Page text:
Alabama citizens have until October 31 to complete the 2020 Census and have their voices heard! By submitting your data to the Census Bureau, you help allocate funding and resources that benefit your community. Alabama-specific information can be found at Get counted today!

For even more ways to be an active citizen, check out our Ways to Count list of civic engagement practices below:

1. Vote
In a presidential election year, it is important to remember the significance of participating in local elections, as well. Make an impact by voting in city, county, and state elections. Stay informed on representatives, electoral races, and information about how to register to vote through the free nonpartisan resource Ballotpedia. Tufts University’s CIRCLE Youth Voting and Civic Engagement in America data has been updated for 2020, which provides meaningful context to the landscape of engagement in your community. Vote responsibly by staying informed and prepared for your local elections by understanding what upcoming issues and/or ballot measures will impact your community.

2. Volunteer
Gets hands-on in your community by volunteering with local organizations. Connect with fellow community members while lending a helping hand to those in need, or even start your own organization if you see an unmet need in your area. Many national volunteer organizations such as Meals on Wheels and Habitat for Humanity have local chapters available all across the nation. Soup kitchens, animal shelters, and nursing homes are also great places to start volunteering for you and your family. Donate your time today and help make a difference in your community!

3. Attend Public Meetings
Public meetings offer community members a dedicated time and place to speak out on local issues and work together to address them. Many public meetings have transitioned to a digital space in light of COVID-19 safety restrictions, which makes it easier than ever to attend and contribute your ideas and insight on the topics most pertinent to your community. A list of all Alabama public meetings can be found here.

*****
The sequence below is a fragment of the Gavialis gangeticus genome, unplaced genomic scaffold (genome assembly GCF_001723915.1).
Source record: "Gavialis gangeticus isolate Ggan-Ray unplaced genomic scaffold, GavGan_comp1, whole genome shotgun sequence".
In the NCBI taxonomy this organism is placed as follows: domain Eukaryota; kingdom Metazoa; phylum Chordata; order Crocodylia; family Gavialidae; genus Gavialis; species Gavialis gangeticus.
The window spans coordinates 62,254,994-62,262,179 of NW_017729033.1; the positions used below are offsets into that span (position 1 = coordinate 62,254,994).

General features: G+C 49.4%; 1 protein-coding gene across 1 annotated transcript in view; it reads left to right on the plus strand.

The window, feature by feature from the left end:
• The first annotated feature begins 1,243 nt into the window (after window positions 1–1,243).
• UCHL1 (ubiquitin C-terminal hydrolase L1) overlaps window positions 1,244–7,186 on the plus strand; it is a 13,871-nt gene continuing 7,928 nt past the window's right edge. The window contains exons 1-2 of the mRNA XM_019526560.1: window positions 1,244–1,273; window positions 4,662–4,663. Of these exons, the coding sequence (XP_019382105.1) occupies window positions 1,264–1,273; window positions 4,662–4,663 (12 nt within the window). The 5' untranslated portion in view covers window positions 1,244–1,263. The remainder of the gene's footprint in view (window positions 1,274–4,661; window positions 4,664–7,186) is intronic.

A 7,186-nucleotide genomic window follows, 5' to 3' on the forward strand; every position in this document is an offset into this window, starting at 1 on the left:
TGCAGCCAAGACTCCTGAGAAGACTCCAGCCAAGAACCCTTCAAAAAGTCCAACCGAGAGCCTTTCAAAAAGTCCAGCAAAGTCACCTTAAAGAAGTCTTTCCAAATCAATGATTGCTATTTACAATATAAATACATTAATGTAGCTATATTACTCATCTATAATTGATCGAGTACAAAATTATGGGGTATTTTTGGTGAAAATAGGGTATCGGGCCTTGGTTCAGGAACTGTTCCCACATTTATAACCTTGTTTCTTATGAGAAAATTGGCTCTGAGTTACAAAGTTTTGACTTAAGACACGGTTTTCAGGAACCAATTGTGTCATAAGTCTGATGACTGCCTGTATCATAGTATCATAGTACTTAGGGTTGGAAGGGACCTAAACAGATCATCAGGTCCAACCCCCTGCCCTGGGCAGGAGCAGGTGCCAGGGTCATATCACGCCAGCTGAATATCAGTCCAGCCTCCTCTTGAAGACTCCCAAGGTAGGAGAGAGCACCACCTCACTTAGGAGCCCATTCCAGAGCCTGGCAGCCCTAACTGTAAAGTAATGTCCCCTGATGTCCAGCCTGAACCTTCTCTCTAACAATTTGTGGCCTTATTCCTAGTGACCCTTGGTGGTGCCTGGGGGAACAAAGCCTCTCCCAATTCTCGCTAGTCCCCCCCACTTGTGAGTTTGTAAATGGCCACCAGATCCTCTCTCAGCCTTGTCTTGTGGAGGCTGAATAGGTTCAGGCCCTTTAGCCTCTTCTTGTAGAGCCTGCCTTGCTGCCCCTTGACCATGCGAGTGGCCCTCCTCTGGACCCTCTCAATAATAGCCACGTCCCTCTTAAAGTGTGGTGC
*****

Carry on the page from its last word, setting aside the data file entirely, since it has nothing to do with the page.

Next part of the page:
4. Participate in Forums
Take your community participation a step further by participating in a local forum held within your community that focuses on an issue meaningful to you; you can also serve as a convenor for your community and start a forum on an issue that impacts your community. A full list of all DMC Alabama-focused issue guides can be found here. (Our team is always happy to coach you as you organize a forum online or in-person!) Furthermore, the National Issue Forums’ We the People initiative offers a variety of resources that encourage sustained public deliberation in communities across the country.

5. Educator Resources
Teachers can encourage their students to be active citizens through a variety of helpful and informative resources. PBS offers a lesson plan on historical immigration trends titled The Demographics of Immigration that can help students explore census data and understand its significance. The Census Bureau also has various lesson plans and worksheets for all grades available on their history activities website. Homeschooling parents can make use of Stanford’s Civic Online Reasoning (COR) curriculum, a free online curriculum that helps young people learn to engage more critically with the information they find online.